Daylily Diseases

Daylilies or Hemerocallis are summer-blooming perennials. These plants feature lush, fountain-like foliage and boldly colored, often dramatic blooms that usually last for a single day. Daylilies are easy to grow, and once these plants are acclimated, they require very little attention, making them a wonderful plant for large landscapes or gardeners looking for a limited time commitment. While daylily plants are easy to grow, some diseases can infect the plants and cause problems. Learn more about diseases that may affect the plant's health and how to identify and treat common problems.


Daylily Leaf Streak

A fungal infection causes daylily leaf streaks. Crowded, damp conditions are more conducive to fungal infections like leaf streaks. Plants can become infected at any time, but damaged foliage is more likely to appear during summer's hot and humid days. Leaf streak can damage and kill vegetation and eventually kill the plant in severe cases.

Identifying Leaf Streak

Daylily leaf streak appears as discoloration along the middle of the foliage, along the midrib. Long yellow stripes run along the center of the leaf before turning brown and dying. The streaks typically start near the tip of the foliage and progress toward the base. 

Treating Leaf Streak

Water around the base of the plants and avoid overhead watering to reduce the risk of daylily leaf streaks. Fungicides can also help eliminate this infection. Treat leaf streak by removing infected foliage as it appears. Remove all the growth at the end of the growing season to prevent the fungus from surviving through the winter. Destroy the vegetation to avoid future outbreaks.

Daylily Rust

Daylily rust is the result of a fungal pathogen. Moist conditions are more hospitable to the fungus, and rust often appears in crowded, damp growing conditions. Daylily rust can kill foliage, and a heavily infected plant can die if enough leaves are compromised.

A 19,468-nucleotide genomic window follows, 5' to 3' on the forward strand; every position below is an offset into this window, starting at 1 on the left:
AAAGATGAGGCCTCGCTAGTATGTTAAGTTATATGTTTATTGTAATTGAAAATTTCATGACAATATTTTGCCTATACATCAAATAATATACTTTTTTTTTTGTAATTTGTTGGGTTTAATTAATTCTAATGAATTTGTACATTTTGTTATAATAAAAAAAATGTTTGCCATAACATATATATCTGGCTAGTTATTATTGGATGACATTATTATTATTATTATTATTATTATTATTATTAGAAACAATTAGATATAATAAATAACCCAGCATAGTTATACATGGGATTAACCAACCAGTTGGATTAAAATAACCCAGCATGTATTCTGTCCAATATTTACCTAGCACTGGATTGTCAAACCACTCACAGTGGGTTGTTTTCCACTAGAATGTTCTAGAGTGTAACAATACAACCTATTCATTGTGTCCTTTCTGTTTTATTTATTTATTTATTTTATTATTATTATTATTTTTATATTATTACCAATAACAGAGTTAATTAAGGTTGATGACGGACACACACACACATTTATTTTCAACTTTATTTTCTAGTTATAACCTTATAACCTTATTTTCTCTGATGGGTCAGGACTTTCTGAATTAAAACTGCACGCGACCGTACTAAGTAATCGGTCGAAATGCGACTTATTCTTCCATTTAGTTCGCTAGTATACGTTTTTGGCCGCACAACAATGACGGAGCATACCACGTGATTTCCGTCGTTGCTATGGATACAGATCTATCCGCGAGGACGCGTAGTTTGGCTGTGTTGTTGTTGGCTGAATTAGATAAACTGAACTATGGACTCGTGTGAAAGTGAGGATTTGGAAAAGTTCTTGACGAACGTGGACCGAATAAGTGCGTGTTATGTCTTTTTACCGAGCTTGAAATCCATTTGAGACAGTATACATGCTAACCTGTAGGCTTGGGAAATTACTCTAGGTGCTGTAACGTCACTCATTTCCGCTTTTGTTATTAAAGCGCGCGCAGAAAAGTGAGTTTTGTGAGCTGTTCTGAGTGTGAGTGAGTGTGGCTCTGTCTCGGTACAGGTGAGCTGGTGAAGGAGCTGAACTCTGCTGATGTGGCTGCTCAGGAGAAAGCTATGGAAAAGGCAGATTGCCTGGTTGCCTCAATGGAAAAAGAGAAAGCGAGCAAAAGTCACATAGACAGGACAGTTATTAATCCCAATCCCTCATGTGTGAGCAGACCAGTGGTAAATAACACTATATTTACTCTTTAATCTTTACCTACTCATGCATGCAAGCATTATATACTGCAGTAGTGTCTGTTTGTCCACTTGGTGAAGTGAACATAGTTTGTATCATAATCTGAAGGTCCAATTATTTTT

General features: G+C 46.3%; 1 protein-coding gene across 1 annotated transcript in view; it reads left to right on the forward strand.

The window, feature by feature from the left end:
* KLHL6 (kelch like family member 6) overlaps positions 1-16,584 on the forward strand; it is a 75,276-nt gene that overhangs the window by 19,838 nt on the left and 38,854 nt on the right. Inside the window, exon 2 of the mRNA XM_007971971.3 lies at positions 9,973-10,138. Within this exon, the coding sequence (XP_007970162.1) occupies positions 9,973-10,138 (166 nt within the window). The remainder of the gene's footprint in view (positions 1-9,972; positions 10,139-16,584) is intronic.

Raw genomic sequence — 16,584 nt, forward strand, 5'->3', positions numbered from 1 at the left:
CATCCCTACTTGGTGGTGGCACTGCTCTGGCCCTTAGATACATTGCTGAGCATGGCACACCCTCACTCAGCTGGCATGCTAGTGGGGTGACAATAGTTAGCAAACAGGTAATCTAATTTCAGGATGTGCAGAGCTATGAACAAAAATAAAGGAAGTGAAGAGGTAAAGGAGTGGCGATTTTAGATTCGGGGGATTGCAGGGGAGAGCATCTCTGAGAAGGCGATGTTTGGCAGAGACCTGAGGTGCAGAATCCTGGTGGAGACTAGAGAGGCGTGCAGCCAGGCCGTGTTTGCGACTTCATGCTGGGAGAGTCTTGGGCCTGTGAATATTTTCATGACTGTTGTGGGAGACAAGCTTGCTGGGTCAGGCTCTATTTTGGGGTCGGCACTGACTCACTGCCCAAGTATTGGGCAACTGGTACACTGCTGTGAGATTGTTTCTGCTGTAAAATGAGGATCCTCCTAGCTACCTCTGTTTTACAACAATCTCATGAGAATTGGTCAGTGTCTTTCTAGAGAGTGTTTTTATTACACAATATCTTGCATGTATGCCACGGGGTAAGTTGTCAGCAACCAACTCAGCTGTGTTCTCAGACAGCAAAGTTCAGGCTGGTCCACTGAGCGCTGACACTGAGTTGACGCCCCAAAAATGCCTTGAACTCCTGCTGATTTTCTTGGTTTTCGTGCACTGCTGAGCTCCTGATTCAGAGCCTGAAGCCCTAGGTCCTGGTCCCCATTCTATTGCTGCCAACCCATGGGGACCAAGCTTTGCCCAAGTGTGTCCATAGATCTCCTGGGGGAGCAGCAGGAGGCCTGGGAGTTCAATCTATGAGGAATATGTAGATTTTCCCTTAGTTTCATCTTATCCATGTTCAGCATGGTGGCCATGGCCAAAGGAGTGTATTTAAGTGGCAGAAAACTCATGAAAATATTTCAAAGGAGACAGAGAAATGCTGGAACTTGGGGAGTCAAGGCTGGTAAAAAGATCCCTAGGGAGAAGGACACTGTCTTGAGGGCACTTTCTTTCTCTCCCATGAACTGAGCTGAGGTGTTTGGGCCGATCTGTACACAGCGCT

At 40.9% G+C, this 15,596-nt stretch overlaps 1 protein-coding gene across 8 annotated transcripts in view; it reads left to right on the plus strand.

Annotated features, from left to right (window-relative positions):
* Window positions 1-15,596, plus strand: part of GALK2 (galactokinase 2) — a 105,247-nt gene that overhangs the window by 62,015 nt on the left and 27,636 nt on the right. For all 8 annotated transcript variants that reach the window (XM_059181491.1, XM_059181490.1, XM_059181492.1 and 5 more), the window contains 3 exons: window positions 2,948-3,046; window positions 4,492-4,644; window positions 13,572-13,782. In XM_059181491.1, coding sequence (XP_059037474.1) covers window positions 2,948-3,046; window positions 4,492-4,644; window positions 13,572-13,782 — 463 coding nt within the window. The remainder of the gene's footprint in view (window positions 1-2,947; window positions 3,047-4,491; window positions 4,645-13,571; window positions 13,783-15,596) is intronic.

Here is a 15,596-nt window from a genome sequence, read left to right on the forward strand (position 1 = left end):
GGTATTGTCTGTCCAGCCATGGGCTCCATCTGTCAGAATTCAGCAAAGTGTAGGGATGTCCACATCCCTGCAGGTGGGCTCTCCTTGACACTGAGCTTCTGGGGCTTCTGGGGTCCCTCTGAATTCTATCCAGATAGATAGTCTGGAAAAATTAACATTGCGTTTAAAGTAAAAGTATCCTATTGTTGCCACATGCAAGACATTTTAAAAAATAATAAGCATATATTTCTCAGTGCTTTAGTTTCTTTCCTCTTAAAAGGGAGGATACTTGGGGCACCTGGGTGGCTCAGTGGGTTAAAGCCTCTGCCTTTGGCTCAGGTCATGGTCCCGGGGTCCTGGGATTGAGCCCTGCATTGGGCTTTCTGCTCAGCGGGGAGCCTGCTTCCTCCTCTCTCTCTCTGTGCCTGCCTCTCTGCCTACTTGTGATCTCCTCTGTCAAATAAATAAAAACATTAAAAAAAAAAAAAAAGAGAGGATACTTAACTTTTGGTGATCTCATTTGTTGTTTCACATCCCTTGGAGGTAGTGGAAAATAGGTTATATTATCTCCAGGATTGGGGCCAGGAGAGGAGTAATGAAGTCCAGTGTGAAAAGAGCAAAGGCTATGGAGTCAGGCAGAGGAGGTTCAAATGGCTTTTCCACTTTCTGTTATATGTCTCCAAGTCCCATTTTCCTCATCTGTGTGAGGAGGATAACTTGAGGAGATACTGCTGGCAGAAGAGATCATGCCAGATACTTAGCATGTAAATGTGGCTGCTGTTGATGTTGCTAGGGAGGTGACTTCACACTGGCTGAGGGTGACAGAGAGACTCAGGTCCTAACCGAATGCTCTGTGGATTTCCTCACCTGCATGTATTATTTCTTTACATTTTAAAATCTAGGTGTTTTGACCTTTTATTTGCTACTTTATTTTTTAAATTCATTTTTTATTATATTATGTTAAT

Identifying Daylily Rust

Rust appears as yellow or brown lines that run the length of the leaves, accompanied by small yellow dots. Orange pustules later develop near the base of the leaves. Infected foliage will completely turn brown and die with time.


Photo by Scot Nelson

Treating Daylily Rust

Treat daylily rust by removing debris and dead plant growth to increase airflow. Give plants enough space during planting, or divide daylilies growing in close quarters. Prune severely infected leaves to prevent the spread of this pathogen. Trim infected leaves as close to the base of the plant as possible to remove all of the spores.

Daylily Soft Rot

Daylily soft rot is a bacterial infection that can kill the plant by rotting the rhizomes. Soft rot occurs when the bacteria Pectobacterium carotovorum is present in the soil. Increased temperatures, poor drainage, and low airflow contribute to soft rot. Excessive fertilization can also worsen the issue. Daylily soft rot can ultimately kill the plant.

Identifying Soft Rot

Soft rot first impacts the crown of the plant. An unpleasant odor is often the first sign, followed by dying and decaying foliage, starting at the center and overtaking the entire plant.

Treating Soft Rot

Prevent daylily soft rot by planting in well-draining soil. Space plants adequately during planting or thin established plants to improve air circulation. Also, improve airflow by removing dead plant matter and debris. Keep the foliage as dry as possible by watering the ground around the plant instead of watering from above.

Daylily Disease Chart




Daylily Leaf Streak

Leaf discoloration, dying foliage

Prune/discard foliage

Daylily Rust

Leaf discoloration, dying foliage

Prune/discard foliage

Daylily Soft Rot

Unpleasant odor, dying foliage

Improve air circulation


"Daylily Diseases & Insect Pests." Clemson University Cooperative Extension Service.

"Hemerocallis (Daylily) Diseases." PennState Extension.

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Author Alison Cotsonas - Published 08-04-2023